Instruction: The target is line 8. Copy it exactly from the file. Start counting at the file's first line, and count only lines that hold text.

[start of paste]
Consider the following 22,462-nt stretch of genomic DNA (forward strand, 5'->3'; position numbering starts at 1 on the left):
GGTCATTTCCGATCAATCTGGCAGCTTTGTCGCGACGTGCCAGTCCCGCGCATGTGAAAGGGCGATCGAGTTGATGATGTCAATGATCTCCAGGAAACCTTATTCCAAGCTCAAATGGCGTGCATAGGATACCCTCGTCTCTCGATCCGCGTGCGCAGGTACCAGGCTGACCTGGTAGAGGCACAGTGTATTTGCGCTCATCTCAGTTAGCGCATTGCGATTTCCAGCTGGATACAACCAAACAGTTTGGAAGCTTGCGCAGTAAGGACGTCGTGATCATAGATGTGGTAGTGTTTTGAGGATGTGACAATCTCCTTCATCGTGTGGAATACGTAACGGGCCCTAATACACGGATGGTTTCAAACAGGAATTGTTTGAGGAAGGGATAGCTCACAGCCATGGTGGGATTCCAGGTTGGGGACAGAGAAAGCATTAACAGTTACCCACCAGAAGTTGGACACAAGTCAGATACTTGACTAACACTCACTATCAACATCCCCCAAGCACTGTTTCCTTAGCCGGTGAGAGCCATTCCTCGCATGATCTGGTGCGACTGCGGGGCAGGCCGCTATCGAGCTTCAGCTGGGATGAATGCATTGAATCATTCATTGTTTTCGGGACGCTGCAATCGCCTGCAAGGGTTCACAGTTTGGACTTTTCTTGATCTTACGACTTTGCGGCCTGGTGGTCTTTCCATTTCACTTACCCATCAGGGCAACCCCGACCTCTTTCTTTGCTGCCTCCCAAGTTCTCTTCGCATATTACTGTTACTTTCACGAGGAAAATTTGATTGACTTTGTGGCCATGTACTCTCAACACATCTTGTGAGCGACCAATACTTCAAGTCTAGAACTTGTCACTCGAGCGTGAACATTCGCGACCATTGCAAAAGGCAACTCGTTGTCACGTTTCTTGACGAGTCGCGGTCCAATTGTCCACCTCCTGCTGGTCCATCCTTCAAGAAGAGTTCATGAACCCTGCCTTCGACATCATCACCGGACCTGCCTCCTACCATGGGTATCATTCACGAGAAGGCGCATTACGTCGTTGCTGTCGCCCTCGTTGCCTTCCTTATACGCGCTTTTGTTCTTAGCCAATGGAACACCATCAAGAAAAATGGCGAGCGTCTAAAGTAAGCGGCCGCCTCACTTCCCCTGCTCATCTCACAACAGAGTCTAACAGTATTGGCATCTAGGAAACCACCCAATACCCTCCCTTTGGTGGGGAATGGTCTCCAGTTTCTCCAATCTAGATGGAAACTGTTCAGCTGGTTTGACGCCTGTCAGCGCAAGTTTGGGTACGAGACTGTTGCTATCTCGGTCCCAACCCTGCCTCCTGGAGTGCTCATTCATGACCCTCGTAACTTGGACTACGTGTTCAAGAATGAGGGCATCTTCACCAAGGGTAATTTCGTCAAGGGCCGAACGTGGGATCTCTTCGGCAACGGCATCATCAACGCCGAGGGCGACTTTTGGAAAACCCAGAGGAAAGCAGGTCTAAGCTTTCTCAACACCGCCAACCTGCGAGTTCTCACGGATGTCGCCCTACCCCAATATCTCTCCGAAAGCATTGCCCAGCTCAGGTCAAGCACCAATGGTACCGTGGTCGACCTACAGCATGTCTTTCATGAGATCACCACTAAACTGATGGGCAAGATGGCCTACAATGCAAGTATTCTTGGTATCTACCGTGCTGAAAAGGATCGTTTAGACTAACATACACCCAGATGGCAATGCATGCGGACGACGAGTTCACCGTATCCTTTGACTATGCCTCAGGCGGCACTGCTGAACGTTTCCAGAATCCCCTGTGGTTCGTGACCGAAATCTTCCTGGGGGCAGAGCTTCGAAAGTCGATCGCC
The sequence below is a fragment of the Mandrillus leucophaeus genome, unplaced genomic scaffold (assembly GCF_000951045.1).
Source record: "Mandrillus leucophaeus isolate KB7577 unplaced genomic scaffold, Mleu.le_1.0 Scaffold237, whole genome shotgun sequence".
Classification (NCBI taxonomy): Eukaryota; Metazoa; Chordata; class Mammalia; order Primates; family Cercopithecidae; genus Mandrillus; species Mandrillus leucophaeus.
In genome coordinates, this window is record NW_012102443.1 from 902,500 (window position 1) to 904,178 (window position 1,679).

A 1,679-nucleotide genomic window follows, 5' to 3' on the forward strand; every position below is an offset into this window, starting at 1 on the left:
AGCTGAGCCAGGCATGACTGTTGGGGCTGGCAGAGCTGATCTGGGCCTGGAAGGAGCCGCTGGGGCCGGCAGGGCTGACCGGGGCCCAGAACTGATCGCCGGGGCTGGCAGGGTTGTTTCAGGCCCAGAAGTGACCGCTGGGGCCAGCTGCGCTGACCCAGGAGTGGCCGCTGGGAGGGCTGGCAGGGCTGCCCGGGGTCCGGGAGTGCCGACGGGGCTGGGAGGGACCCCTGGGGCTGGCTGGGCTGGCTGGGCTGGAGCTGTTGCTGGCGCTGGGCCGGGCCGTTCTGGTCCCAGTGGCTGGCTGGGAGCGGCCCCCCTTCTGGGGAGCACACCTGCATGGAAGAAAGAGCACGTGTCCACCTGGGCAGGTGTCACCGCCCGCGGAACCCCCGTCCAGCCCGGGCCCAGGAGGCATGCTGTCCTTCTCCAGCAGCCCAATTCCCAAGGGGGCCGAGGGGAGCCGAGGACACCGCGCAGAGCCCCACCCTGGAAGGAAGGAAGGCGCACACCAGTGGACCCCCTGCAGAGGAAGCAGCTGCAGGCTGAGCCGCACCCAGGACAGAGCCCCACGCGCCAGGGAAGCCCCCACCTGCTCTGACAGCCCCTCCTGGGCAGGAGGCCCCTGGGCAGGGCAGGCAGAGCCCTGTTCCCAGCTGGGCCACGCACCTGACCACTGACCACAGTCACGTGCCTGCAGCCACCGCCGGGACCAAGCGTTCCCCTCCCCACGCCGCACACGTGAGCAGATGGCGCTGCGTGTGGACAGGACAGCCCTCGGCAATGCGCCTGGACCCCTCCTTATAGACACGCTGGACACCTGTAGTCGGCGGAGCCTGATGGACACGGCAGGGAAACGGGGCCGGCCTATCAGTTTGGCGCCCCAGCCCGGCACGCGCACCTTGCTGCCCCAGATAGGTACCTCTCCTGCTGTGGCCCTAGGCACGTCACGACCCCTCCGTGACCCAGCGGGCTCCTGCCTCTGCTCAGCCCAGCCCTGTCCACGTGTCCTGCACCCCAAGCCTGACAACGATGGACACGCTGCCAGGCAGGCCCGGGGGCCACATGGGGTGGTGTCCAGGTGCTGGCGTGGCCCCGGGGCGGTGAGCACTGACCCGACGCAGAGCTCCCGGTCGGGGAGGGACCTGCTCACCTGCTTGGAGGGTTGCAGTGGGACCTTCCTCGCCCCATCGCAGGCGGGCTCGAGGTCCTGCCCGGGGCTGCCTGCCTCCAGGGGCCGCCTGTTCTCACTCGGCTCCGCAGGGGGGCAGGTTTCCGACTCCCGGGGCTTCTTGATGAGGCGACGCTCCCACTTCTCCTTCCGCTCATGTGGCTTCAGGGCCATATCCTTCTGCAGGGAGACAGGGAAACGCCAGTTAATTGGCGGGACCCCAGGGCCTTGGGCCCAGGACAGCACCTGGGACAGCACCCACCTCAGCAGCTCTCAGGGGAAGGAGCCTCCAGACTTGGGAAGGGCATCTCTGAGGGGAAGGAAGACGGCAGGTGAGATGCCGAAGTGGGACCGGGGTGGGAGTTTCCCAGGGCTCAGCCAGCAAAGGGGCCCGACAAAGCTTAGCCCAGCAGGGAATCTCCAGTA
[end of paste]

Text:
AGCTGAGCCAGGCATGACTGTTGGGGCTGGCAGAGCTGATCTGGGCCTGGAAGGAGCCGCTGGGGCCGGCAGGGCTGACCGGGGCCCAGAACTGATCGCCGGGGCTGGCAGGGTTGTTTCAGGCCCAGAAGTGACCGCTGGGGCCAGCTGCGCTGACCCAGGAGTGGCCGCTGGGAGGGCTGGCAGGGCTGCCCGGGGTCCGGGAGTGCCGACGGGGCTGGGAGGGACCCCTGGGGCTGGCTGGGCTGGCTGGGCTGGAGCTGTTGCTGGCGCTGGGCCGGGCCGTTCTGGTCCCAGTGGCTGGCTGGGAGCGGCCCCCCTTCTGGGGAGCACACCTGCATGGAAGAAAGAGCACGTGTCCACCTGGGCAGGTGTCACCGCCCGCGGAACCCCCGTCCAGCCCGGGCCCAGGAGGCATGCTGTCCTTCTCCAGCAGCCCAATTCCCAAGGGGGCCGAGGGGAGCCGAGGACACCGCGCAGAGCCCCACCCTGGAAGGAAGGAAGGCGCACACCAGTGGACCCCCTGCAGAGGAAGCAGCTGCAGGCTGAGCCGCACCCAGGACAGAGCCCCACGCGCCAGGGAAGCCCCCACCTGCTCTGACAGCCCCTCCTGGGCAGGAGGCCCCTGGGCAGGGCAGGCAGAGCCCTGTTCCCAGCTGGGCCACGCACCTGACCACTGACCACAGTCACGTGCCTGCAGCCACCGCCGGGACCAAGCGTTCCCCTCCCCACGCCGCACACGTGAGCAGATGGCGCTGCGTGTGGACAGGACAGCCCTCGGCAATGCGCCTGGACCCCTCCTTATAGACACGCTGGACACCTGTAGTCGGCGGAGCCTGATGGACACGGCAGGGAAACGGGGCCGGCCTATCAGTTTGGCGCCCCAGCCCGGCACGCGCACCTTGCTGCCCCAGATAGGTACCTCTCCTGCTGTGGCCCTAGGCACGTCACGACCCCTCCGTGACCCAGCGGGCTCCTGCCTCTGCTCAGCCCAGCCCTGTCCACGTGTCCTGCACCCCAAGCCTGACAACGATGGACACGCTGCCAGGCAGGCCCGGGGGCCACATGGGGTGGTGTCCAGGTGCTGGCGTGGCCCCGGGGCGGTGAGCACTGACCCGACGCAGAGCTCCCGGTCGGGGAGGGACCTGCTCACCTGCTTGGAGGGTTGCAGTGGGACCTTCCTCGCCCCATCGCAGGCGGGCTCGAGGTCCTGCCCGGGGCTGCCTGCCTCCAGGGGCCGCCTGTTCTCACTCGGCTCCGCAGGGGGGCAGGTTTCCGACTCCCGGGGCTTCTTGATGAGGCGACGCTCCCACTTCTCCTTCCGCTCATGTGGCTTCAGGGCCATATCCTTCTGCAGGGAGACAGGGAAACGCCAGTTAATTGGCGGGACCCCAGGGCCTTGGGCCCAGGACAGCACCTGGGACAGCACCCACCTCAGCAGCTCTCAGGGGAAGGAGCCTCCAGACTTGGGAAGGGCATCTCTGAGGGGAAGGAAGACGGCAGGTGAGATGCCGAAGTGGGACCGGGGTGGGAGTTTCCCAGGGCTCAGCCAGCAAAGGGGCCCGACAAAGCTTAGCCCAGCAGGGAATCTCCAGTA